nat 84

The Heat Is On
June 11, 2000 2:15 pm EST

In New York, A Run On Air Conditioners

NEW YORK AND MIAMI (CBS News) - The scorching heat across the nation's northeast has energy officials warning of brownouts and Florida farmers fighting to save their crops from drought and fire.

Along Florida's Gulf Coast this is the driest spring since at least 1915, when records were first kept. Farmers in the northern part of the state have lost $200 million worth of crops, CBS News Correspondent Jeffrey Kofman reports.

It is so dry in some parts that soil is literally collapsing under houses.

Some areas are short twenty inches of rain, and what isn't burning is baking. For farmers the only escape is irrigation, but local water companies are pumping at beyond capacity to keep up with demand and have enacted restrictions on use.

"The rows next to the water are doing fairly well. But then a few rows over it's just so dry," says Tommy Lee, a farmer.

CBS News Correspondent Jacqueline Adams reports that with the official start of summer still 10 days away, the nation's chief energy official is warning there may not be enough electricity to satisfy everyone's power needs.

"You've got everybody using more telephones, more fuel cells, more faxes, more technology," said Energy Secretary Bill Richardson. "The demand is huge, but the electricity grid is not growing."

With millions of fans and air conditioners drawing power, Richardson says several regions of the country are especially vulnerable to heat-related brownouts: parts of the northeast, upper-Midwest, California and the southwest.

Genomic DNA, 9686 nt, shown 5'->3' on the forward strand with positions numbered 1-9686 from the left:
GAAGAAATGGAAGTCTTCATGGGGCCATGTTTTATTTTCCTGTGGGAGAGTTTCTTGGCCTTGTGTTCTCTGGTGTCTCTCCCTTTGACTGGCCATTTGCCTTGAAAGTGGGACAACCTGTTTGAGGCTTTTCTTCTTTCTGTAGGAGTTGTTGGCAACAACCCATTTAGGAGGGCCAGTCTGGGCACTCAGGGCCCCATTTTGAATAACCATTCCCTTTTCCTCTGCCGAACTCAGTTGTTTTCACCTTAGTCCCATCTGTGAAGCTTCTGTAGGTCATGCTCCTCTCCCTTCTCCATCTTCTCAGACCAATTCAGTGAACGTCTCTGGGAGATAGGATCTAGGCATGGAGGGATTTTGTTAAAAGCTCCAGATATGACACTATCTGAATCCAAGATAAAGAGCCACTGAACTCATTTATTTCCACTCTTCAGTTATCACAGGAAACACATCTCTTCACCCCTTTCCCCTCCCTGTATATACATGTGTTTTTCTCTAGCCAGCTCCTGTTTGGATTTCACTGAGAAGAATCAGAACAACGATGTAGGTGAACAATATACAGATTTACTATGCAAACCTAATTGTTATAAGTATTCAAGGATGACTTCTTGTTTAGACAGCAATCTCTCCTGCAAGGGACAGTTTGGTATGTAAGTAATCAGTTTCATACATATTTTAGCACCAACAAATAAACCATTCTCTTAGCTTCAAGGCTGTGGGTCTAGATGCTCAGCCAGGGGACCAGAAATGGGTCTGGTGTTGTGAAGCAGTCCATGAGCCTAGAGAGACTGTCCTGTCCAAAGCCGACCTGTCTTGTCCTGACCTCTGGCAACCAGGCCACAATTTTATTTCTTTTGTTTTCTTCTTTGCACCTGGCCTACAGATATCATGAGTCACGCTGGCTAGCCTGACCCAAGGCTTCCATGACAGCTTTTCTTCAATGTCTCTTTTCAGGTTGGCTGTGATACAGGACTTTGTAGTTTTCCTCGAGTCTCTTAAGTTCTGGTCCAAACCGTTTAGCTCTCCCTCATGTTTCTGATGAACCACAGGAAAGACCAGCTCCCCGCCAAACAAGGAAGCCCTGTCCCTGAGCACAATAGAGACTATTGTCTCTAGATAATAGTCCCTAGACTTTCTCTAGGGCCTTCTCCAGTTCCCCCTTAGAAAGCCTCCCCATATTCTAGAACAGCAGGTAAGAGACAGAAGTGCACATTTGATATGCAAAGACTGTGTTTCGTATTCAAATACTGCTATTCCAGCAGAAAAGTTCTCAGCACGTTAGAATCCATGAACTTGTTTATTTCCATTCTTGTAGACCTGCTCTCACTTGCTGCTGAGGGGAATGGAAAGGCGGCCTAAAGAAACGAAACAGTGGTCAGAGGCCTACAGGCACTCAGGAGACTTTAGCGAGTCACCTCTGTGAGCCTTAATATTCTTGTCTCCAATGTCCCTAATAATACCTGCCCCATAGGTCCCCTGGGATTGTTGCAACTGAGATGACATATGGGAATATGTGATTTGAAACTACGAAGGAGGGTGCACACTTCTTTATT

And almost all of those areas had temperatures in the 90s Saturdays.

"What we are trying to do is not panic people, but prepare them for the eventuality of brownouts and blackouts," said Richardson.

In steamy New York, folks scurried to buy new air conditioners.

"Today's supposed to be 100 and that's usually the bellmark for it going off-the-wall crazy here," said the manager of a P.C. Richards appliance store.

Heat-related power outages all but shut down Chicago's business district last summer, infuriating that city's mayor.

"You are putting people in jeopardy," Richard Daley scolded. "Health and safety—that is the issue."

His rage got results. Since last year, the local power company has spent $800 million replacing antiquated power lines.

Commonwealth Edison has also vowed to send a check to any of its 3.4 million customers whose power is out for 8 hours or more because of the heat.

"We can't guarantee that there won't be outages but if there are, they will be less frequent," said Don Kirchoffner of Commonwealth Edison.

In drought-ravaged Florida, the problem isn't power but precipitation.

La Nina, the big pool of cool water over the Pacific, means less evaporation, a weaker jet stream and a lot less rain in places like the southeast.

Meteorologist Jim Lushine of the National Weather Service says salvation may come from the most unlikely of allies—the fierce tropical storms that Florida usually dreads.

"One or a series of tropical systems going across that area certainly would help a lot," says Lushine. "A good harmless hurricane would very much help."

It's an odd thing to wish for, but in the southeast, those hurricanes can't come soon enough.

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